Talking Science Fiction with Neil deGrasse Tyson on StarTalk Radio

Neil deGrasse Tyson and Jason Ellis in Dr. Tyson’s Office at the AMNH Planetarium.

I had the distinct honor to join the conversation about science fiction and society on Dr. Neil deGrasse Tyson’s StarTalk Radio Show on May 30, 2019 (season 10, episode 22). The episode is about Creating Science Fiction, with Gale Anne Hurd, the producer of The Terminator and The Walking Dead. I shared some thoughts on Hugo Gernsback’s formula for “scientifiction,” H.G. Wells and Sir Ernest Swinton’s legal fight over the modern battle tank, the power of SF to engage social issues and debate, and my personal, lifelong relationship to SF. You can listen to the episode here or embedded below:

About the episode from the StarTalk website:

The Terminator, The Walking Dead, Aliens, and a lot more. Those are just some of the producing credits for this week’s main guest on StarTalk Radio. Neil deGrasse Tyson sits down with producer-extraordinaire Gale Anne Hurd to explore what it takes to bring great science fiction to life. Neil is joined by comic co-host Chuck Nice, science fiction expert Jason Ellis, PhD, and volcanologist Janine Krippner, PhD.

Because science fiction comes in many different forms and through many different avenues, there are many ways to get into it. You’ll learn how Gale’s childhood love of Marvel comic books and science fiction novels translated into a career “making what she likes to see.” She tells us how she served as a science fiction consultant to her local library to make sure their stock was up to date. Jason shares why not being able to see Star Wars in the theater sparked a rebellious love for science fiction.

You’ll hear about the history of science fiction and how it combines the STEM fields and the humanities. We debate if science fiction informs the future of every technological invention. You’ll find out about a lawsuit H.G Wells brought upon military figureheads because he claimed they stole his idea from one of his science fiction stories. Explore using science fiction as social commentary. Discover more about the famous kiss between Captain Kirk and Lt. Uhura, and how William Shatner and Nichelle Nichols purposely flubbed takes to make sure it stayed in the episode.

We take a deep dive into Dante’s Peak as volcanologist Janine Krippner stops by to share her take on the film. She explains why she thinks it’s still the best volcano movie even with its flaws. Gale gives us a behind-the-scenes look on how she fought for even more scientific realism to be in the film but encountered pushback from the studio. Neil also confronts Gale on the famous scientific inaccuracies of Armageddon. Chuck shares his love for The Expanse, we discuss Interstellar, and Neil tells us about his involvement in The Europa Report.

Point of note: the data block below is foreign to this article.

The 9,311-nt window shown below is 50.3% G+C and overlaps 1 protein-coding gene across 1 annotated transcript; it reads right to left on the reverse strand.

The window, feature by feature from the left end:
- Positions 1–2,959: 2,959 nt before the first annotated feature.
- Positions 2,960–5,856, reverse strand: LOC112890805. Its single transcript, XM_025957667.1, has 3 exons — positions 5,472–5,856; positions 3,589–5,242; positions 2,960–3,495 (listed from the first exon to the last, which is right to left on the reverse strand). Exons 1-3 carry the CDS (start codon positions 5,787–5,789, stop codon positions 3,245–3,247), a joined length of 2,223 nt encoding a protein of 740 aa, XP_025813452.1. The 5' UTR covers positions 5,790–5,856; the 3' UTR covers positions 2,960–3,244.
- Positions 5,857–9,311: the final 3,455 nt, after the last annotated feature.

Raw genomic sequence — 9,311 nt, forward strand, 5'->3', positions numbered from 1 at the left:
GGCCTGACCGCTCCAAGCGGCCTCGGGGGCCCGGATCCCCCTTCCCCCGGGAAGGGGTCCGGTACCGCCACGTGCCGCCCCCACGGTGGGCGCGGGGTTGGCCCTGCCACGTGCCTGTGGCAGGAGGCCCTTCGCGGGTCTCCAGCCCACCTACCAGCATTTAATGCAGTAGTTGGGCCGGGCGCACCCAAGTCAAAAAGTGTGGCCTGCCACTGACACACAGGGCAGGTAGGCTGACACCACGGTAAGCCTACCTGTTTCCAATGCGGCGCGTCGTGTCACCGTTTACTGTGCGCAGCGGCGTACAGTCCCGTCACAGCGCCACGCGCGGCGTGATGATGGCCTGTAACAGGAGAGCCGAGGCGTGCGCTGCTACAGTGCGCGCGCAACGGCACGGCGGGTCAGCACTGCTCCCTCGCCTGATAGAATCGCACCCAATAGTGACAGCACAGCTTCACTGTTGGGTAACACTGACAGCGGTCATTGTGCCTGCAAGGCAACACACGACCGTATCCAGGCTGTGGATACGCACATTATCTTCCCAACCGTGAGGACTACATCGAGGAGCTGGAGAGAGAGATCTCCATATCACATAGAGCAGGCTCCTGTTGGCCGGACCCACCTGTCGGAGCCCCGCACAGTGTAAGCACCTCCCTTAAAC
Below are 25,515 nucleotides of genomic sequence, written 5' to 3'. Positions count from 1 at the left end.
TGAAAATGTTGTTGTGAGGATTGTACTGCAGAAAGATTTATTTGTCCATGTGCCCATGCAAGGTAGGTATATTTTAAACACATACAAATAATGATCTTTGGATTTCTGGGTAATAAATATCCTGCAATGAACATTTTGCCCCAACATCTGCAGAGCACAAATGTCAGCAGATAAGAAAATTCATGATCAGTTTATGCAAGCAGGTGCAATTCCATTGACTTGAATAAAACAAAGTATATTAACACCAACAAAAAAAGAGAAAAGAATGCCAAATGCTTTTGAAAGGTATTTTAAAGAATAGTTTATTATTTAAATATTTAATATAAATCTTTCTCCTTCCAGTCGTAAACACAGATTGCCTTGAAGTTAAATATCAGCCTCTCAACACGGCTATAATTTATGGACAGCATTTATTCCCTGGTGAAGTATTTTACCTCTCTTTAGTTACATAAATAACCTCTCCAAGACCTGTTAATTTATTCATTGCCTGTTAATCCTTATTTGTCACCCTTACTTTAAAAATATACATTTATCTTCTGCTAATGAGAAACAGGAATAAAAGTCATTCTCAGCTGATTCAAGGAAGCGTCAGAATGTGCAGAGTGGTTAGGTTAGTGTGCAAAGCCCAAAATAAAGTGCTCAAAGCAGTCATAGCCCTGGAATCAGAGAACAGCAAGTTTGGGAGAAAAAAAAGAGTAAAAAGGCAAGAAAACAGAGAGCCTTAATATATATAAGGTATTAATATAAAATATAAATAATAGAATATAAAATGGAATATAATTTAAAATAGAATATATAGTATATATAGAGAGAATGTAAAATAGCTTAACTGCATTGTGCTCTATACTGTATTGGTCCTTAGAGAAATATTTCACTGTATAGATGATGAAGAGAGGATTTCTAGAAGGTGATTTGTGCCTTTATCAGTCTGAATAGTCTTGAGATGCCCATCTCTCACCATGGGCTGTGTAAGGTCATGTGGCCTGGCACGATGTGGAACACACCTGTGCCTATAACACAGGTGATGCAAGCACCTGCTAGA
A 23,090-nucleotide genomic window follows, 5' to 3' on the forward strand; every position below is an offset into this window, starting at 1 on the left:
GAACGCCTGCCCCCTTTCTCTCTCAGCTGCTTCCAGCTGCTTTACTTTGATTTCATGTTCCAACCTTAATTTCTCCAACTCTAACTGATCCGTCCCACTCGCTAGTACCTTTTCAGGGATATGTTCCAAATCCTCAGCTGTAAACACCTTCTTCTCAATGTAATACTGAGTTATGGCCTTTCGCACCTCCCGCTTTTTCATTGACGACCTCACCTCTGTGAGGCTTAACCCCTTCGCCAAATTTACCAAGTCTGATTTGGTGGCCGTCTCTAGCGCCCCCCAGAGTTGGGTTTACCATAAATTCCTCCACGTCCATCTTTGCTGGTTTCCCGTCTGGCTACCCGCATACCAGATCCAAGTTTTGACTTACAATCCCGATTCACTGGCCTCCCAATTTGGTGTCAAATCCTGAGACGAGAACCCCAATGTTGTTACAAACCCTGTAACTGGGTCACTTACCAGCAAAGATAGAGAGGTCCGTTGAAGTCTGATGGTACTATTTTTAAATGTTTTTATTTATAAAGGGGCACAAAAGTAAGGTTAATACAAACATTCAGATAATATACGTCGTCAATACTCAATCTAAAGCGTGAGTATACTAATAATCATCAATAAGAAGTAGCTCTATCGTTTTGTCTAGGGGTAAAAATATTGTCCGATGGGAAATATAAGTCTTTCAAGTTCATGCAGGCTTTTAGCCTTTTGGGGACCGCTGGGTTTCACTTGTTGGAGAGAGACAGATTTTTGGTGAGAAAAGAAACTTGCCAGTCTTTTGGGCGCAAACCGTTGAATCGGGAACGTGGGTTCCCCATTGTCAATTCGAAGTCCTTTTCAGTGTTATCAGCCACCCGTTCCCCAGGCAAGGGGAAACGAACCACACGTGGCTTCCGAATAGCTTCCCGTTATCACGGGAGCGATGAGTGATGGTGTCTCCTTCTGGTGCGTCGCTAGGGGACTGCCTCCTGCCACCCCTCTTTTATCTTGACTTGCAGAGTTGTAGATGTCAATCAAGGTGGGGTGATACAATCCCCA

Lastly, you’ll also find out the differences between creating science fiction for television and film. According to Hugo Gernsback, the father of science fiction, sci-fi should be 75% romance and 25% science – is that still the goal? All that, plus, Jason caps it off with a story on how he was criticizing the film Sunshine right in front of director Danny Boyle’s family.

“Creating Science Fiction, with Gale Anne Hurd.” StarTalk Radio, 30 May 2019, https://www.startalkradio.net/show/creating-science-fiction-with-gale-anne-hurd/.

Georgia Tech SciFi Lab Radio Show Information Sessions, Clough 441, Mon/Feb 17 at 6PM or Tue/Feb 18 at 11AM

The SciFi Lab Wants You!

The SciFi Lab Wants You!

Georgia Tech’s Sci Fi Lab is recruiting new members!

The Sci Fi Lab will hold two recruiting sessions next week:

Monday 2/17, 6-8 pm, 441 Clough
Tuesday, 2/18, 11-12, 441 Clough

If you are a Georgia Tech student, like Science Fiction, and want to be on the radio, you should attend one of the information sessions.

Oct 4, 2012, Science Fiction Lab Radio Show Photos and My 2-Minute Madness from the “Reboot” Episode

The Science Fiction Lab Radio Show [web and Twitter] had its first episode of the season tonight on October 4, 2012 at 7:00pm-8:00pm. Tonight’s episode was hosted by Justin Ellis and Adam LeDoux, and Paul Clifton worked the board. SF Lab members included Ariel Cohen, Matthew Guzdial, Sharena Taylor, Brendan Cecere, and Xavier Culver. The theme of the show was “Reboot” for our 2-minute madness, and our special guest from the Atlanta Radio Theater Company was David Benedict. Following our 2-minute madness round, David played a Lovecraftian episode of “Rory Rammer, Space Marshall,” and he answered SF Lab members about his experience developing radio dramas.

I’m not in the pictures included above, because I played photographer with my iPhone 4S. Next time, I will have to bring my Canon t1i.

For the 2-minute madness, some of the SF Lab members talked about Battlestar Galactica, RoboCop, Superman, and the reboot of SF. In my 2-minute madness response, I talked about how science fiction is fundamentally based on the idea of the “reboot”:

My name is Jason Ellis. My life at Tech is a reboot of sorts. I graduated from Tech with a bachelor’s degree in 2006. Now, I have rebooted my Tech experience as a Brittain Postdoctoral Fellow. I began as a student. Now, I am a teacher. It is an exciting, yet cognitively estranging experience. I am also the Vice President of the Science Fiction Research Association.

Some argue that SF derives from the utopian story. Utopias are in a sense a reboot of earlier utopias. From this perspective, SF is a genre born of reboots and it continues that reboot tradition. For example, Mary Shelley’s Frankenstein has been rebooted many times. Fred Wilcox’s Forbidden Planet is a futuristic reboot of Shakespeare’s The Tempest. Jules Verne’s fantastic voyages [I meant to say, “les voyage extraordinaires”] have gone through multiple reboots. H.G. Wells’ Invisible Man and The War of the Worlds (perhaps most famously) have been rebooted a number of times.

What I find interesting about the SF reboot is that it re-establishes the source material to the present cultural and historical context. This was my argument in my MA thesis at the University of Liverpool in which I explored the relationship between Glen Larson’s Battlestar Galactica and Ronald Moore’s recent re-imagining of the series.